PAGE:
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Syncope (Fainting) in Dogs

By: PetPlace Veterinarians

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  • Syncope (fainting) must be distinguished from brain dysfunction or weakness related to neurologic disease (such as epilepsy), stroke, neuromuscular disease, orthopedic (bone and joint) diseases, and metabolic disorders such as liver failure. Syncope can occur in any breed and in pets of any age.

    As there are dozens of reasons for syncope, your veterinarian must formulate an often-detailed evaluation to make a correct diagnosis. The conditions most often confused with syncope are seizure disorders (epileptic fits), metabolic (body chemistry and hormone) diseases, and disorders of muscle, bone and joints (musculoskeletal diseases).

  • Epilepsy and other true seizure disorders are electrical disturbances of the brain.

  • Narcolepsy/cataplexy – these are rare sleep disorders (inappropriate sleep).

  • Hepatic encephalopathy – a type of abnormal brain function caused by liver disease or blood vessel malformations involving the liver.

  • Hypocalcemia – low blood calcium causing muscle tremors (shaking), weakness, collapse or seizures.

  • Hypoglycemia – low blood sugar from metabolic disease, cancer, infection, insulin overdose in a diabetic pet, or the malicious injection of human insulin. This problem is also seen in hunting dogs (fasted before working) and in dogs with tumors of the pancreas (insulinoma) or liver (hepatoma).

  • Adverse drug reaction – low blood pressure associated with a medication prescribed for a pet (such as a diuretic drug or vasodilator drug prescribed for heart failure).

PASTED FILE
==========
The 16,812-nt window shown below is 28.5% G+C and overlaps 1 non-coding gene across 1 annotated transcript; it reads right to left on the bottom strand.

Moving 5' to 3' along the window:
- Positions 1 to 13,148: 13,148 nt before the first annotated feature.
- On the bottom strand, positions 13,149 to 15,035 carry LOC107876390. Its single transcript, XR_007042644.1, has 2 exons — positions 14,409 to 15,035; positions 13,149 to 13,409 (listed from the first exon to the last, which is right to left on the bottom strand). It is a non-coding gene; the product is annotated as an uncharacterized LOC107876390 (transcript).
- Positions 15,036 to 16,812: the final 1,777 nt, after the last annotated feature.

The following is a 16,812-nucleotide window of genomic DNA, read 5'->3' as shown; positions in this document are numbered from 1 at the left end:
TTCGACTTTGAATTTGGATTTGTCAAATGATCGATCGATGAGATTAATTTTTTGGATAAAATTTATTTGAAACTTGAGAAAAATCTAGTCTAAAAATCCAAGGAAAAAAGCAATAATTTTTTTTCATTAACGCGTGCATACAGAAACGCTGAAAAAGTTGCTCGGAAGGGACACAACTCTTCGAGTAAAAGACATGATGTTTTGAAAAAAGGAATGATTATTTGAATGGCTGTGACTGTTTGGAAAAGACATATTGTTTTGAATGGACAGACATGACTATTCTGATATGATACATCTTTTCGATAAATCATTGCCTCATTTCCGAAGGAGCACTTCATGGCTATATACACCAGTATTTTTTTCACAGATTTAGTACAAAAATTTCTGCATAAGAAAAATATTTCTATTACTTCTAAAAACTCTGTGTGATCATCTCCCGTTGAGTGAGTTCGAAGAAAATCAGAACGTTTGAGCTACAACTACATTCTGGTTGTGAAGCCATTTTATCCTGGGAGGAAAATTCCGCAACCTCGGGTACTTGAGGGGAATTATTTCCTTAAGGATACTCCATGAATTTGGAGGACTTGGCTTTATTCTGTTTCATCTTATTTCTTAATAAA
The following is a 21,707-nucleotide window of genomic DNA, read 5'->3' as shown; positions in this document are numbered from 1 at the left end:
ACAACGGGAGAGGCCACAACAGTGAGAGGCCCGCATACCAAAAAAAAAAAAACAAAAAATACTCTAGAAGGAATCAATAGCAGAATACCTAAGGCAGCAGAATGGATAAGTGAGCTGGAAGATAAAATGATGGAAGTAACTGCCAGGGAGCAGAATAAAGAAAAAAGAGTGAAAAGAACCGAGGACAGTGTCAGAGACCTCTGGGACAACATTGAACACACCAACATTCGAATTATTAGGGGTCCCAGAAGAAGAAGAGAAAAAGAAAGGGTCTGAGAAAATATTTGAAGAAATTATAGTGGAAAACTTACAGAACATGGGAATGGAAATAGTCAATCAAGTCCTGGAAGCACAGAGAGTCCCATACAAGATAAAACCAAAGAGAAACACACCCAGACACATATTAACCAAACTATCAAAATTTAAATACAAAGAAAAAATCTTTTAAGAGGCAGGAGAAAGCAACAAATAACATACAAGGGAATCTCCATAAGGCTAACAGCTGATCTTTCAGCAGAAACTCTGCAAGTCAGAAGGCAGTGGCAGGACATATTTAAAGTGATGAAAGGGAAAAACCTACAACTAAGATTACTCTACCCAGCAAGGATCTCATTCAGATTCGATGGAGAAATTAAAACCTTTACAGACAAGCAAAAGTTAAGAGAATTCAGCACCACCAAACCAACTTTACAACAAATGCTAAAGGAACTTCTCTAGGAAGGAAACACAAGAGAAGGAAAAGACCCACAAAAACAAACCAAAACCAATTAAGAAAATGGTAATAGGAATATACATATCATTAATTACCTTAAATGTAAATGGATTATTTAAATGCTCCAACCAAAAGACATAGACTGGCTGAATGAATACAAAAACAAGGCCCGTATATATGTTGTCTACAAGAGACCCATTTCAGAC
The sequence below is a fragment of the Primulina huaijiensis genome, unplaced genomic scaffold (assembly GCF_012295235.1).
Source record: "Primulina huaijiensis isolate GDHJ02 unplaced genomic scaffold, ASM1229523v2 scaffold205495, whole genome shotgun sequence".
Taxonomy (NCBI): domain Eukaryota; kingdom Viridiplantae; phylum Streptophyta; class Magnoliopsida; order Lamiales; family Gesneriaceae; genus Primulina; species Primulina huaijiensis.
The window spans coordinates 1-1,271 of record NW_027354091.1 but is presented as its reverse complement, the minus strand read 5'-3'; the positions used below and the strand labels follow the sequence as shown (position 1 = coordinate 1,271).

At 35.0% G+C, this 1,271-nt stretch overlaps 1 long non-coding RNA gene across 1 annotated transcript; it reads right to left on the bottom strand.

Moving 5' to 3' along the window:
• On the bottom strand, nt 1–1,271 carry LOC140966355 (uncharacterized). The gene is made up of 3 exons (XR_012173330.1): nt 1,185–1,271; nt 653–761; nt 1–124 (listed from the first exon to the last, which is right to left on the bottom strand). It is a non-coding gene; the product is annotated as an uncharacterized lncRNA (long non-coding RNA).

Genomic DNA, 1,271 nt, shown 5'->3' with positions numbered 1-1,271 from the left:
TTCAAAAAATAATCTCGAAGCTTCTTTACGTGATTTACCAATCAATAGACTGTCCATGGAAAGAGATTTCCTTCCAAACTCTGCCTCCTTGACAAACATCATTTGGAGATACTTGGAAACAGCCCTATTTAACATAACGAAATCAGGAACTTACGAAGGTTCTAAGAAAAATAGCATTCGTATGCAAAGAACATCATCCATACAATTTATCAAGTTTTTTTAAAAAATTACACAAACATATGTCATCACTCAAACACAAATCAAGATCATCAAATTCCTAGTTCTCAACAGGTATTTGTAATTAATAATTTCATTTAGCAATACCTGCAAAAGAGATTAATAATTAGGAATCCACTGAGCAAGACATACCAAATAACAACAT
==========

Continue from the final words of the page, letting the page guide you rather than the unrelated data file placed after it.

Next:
• Illicit drug intoxication – malicious administration (or exposure to) a drug designed for human use in a pet.

  • Neuromuscular diseases leading to profound weakness or collapse (examples include myotonia congenita, and myasthenia gravis).

  • Severe hypokalemia – low blood potassium leading to extreme muscular weakness.

  • Endocrine diseases such as Addison's disease (hypoadrenocorticism) in dogs may cause exertional syncope.

    You can assist in the diagnosis by observing and writing down answers to the following questions:

  • Can you describe the fainting (syncopal) event, from beginning to end?

  • What situation(s) precipitate the fainting?

  • Is there any relationship to rising, exercise or excitement?

  • What is the total number of events that have been observed?

  • Does the event occur immediately after a bout of coughing?

  • What color is the tongue and mucous membranes – pink (normal), white or blue?

  • Is there any "paddling" of the legs, facial contractions or excessive salivation?

  • How does your pet behave after the "spell" – is behavior relatively normal or does your pet seem confused or have other abnormal behavior?

  • Has the problem been diagnosed or treated before? If so, what was the response to treatment? (take any medication bottles to the veterinarian with you).

  • If possible, feel for your pet's heart rate during the syncopal event, and try to count the number of beats in 15 seconds.

  • Be aware of your pet's general activity, exercise capacity, and interest in the family activities.

  • Keep a record of your pet's appetite, ability or inability to breathe comfortably, and note the presence of any symptoms, such as coughing or severe tiring.

  • If fainting occurs with difficult breathing or persistent blueness (cyanosis) of the gums and tongue, it is probably an emergency. See your vet!

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